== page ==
How to Store and Preserve Cilantro 3 Ways

By the time your avocados ripen for guac, your cilantro is wilted. We've all been there. Here's how to store cilantro so it lasts as long as possible. 

I love cilantro for its citrusy, herbaceous bite — but I don't love the fact that I can't seem to use a whole bunch before the leaves begin to turn brown, soggy, and sad. The good news is there are several ways to keep cilantro fresh, including in the refrigerator, the freezer, and more.

How to Store Fresh Cilantro

cilantro in a glass with water
Mark Thomas/Meredith

Storage starts in the store — make sure you're purchasing the greenest, perkiest cilantro you can find. Once you've got a beautiful bunch of fresh cilantro, put them in water, just as you would with freshly cut flowers.

Here's What You'll Need:

  • Glass or jar
  • Water
  • A plastic bag (produce or grocery bags work well)


  1. Start by removing the rubber bands from your bunch of cilantro. No need to wash the cilantro until you're ready to use.
  2. Place cilantro (stems-on) upright in a glass or jar. Add about an inch of water.
  3. Loosely cover the leaves of the cilantro with a plastic bag.
  4. Store in the refrigerator for up to one month (yes, really!). Replace the water as needed.

How to Preserve Cilantro for Long-Term Use

If you want to get more than a month's worth of use out of your cilantro, there are ways to preserve it for long-term use.

Freezing Cilantro

Cilantro, like other fresh herbs, does well in the freezer. Here's how to freeze it:

  1. Rinse and blanch the cilantro. Rinse the herbs as usual. Prepare a bowl of ice and water. Bring a separate pot of water to a boil and use a pair of tongs to dunk the cilantro (with stems still intact) in the boiling water for about 10 seconds. Once the herbs are bright green, immediately plunge them into the prepared ice bath to stop the cooking process.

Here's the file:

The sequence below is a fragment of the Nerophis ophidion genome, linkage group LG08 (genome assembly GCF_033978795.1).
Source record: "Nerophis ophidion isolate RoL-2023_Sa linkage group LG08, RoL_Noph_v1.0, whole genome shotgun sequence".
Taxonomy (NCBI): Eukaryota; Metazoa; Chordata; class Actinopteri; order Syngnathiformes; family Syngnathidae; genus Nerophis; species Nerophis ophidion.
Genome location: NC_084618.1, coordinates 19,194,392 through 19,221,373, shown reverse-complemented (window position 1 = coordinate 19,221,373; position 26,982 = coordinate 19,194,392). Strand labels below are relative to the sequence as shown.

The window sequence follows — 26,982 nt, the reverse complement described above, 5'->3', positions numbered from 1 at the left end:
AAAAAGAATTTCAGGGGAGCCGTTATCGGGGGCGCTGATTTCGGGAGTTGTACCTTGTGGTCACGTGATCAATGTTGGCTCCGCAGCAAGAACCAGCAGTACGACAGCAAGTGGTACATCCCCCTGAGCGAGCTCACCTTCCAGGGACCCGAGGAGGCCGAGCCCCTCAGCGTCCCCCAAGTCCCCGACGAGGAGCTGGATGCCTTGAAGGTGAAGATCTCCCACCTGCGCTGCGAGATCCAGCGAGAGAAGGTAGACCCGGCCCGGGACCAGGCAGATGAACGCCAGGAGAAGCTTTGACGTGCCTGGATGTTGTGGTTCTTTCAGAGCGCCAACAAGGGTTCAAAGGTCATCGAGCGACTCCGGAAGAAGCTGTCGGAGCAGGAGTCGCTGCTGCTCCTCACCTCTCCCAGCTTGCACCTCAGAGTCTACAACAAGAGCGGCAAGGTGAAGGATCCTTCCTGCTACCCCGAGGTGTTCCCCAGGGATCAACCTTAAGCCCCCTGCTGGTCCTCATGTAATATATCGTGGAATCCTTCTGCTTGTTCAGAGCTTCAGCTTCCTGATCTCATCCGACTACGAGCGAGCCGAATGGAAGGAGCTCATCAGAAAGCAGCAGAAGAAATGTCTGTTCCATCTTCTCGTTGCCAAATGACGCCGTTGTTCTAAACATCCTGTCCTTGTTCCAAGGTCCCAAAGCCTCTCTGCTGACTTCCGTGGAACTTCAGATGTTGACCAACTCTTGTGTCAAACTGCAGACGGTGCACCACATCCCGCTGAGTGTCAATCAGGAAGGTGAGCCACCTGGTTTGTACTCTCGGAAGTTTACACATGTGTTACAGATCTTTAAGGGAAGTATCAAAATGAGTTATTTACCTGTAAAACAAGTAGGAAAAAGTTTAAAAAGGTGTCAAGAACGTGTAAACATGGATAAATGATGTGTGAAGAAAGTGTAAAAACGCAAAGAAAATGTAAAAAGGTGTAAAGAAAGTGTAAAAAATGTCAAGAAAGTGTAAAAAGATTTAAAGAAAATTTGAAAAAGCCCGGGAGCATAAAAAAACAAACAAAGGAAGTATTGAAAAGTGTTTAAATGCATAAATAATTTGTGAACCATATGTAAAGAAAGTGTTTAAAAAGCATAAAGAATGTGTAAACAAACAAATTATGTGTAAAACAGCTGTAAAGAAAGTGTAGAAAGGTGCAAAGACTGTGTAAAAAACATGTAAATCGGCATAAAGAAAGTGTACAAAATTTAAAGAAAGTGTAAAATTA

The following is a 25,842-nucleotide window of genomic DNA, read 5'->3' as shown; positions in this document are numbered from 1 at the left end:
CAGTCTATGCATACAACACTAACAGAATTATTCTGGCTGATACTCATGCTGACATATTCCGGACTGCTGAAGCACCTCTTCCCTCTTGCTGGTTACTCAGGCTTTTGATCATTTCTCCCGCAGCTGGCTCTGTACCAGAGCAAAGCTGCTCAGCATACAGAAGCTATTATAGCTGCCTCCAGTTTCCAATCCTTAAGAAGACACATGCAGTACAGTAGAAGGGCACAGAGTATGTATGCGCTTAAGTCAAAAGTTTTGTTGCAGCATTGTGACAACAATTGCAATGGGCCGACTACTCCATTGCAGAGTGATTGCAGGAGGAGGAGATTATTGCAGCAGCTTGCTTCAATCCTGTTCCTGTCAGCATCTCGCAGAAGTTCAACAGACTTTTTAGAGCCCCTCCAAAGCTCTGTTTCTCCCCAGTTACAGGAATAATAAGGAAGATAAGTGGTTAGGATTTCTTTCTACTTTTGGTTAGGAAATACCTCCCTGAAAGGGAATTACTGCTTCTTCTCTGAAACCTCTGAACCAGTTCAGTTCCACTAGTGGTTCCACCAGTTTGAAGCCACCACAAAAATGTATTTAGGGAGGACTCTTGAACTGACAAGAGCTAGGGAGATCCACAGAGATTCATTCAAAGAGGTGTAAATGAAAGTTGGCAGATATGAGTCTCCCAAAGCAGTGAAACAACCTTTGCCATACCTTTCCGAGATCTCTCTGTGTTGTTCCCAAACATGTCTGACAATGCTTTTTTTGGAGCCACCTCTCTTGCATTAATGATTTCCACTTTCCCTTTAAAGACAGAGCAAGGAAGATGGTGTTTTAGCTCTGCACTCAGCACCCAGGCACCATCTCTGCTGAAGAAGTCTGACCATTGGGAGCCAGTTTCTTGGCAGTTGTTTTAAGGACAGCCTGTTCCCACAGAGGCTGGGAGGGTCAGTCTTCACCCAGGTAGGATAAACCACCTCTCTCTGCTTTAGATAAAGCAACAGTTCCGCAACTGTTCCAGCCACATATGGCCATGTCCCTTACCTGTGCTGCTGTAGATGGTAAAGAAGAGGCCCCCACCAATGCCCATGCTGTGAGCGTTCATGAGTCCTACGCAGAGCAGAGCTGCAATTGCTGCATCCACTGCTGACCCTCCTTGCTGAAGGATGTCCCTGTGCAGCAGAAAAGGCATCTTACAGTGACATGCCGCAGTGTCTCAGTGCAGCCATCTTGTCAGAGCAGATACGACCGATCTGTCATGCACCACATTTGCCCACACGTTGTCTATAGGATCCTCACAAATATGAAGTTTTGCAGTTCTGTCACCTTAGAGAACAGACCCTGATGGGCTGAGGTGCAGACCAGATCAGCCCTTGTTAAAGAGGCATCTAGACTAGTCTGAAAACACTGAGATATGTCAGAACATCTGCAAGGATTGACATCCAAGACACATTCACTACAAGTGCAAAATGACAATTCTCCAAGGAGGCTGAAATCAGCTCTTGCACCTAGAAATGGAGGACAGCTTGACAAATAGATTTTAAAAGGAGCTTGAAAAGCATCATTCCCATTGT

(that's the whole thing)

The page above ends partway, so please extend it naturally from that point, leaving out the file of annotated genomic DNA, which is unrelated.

2. Dry and prep the cilantro. Pat the herbs dry (or better yet, use a salad spinner). Remove the leaves from the stems.
  3. Process the cilantro with oil. Add a little olive oil (just enough to create a paste) and cilantro to a food processor and process until the mixture resembles pesto. Freeze the cilantro in portions using an ice cube tray. This way you have pre-portioned, chopped cilantro for adding to any dish. Freeze for up to six months this way.

For cooked dishes, add the cilantro straight from the freezer. For cold or room temperature dishes, thaw the herbs and drain the excess oil and moisture before adding to your dish.

cilantro on cutting board with knife
Debra Williams/Meredith

Drying Cilantro

The final way to preserve cilantro is to dry it. You can purchase dried cilantro at most supermarkets, but if you have some fresh cilantro on hand that you know you're not going to get to, why not save a little money and dry it yourself? Here's how:

  1. Wash and dry the cilantro. Remove the leaves from the stems.
  2. Preheat the oven to 250 degrees F. Add cilantro leaves to a parchment-lined baking sheet. Place on the upper rack of the oven. Spread the leaves out so that they're in a single layer.
  3. Bake for 30 minutes, or until the cilantro is dry and crumbly. Remove from the oven and let cool for 10 minutes. Use a spatula edge to crumble the leaves into smaller pieces, then scrape the pieces off the baking sheet into an airtight container. Store for up to three years.

As with all dried herbs, the conversion ratio is about one teaspoon dried for one tablespoon fresh.


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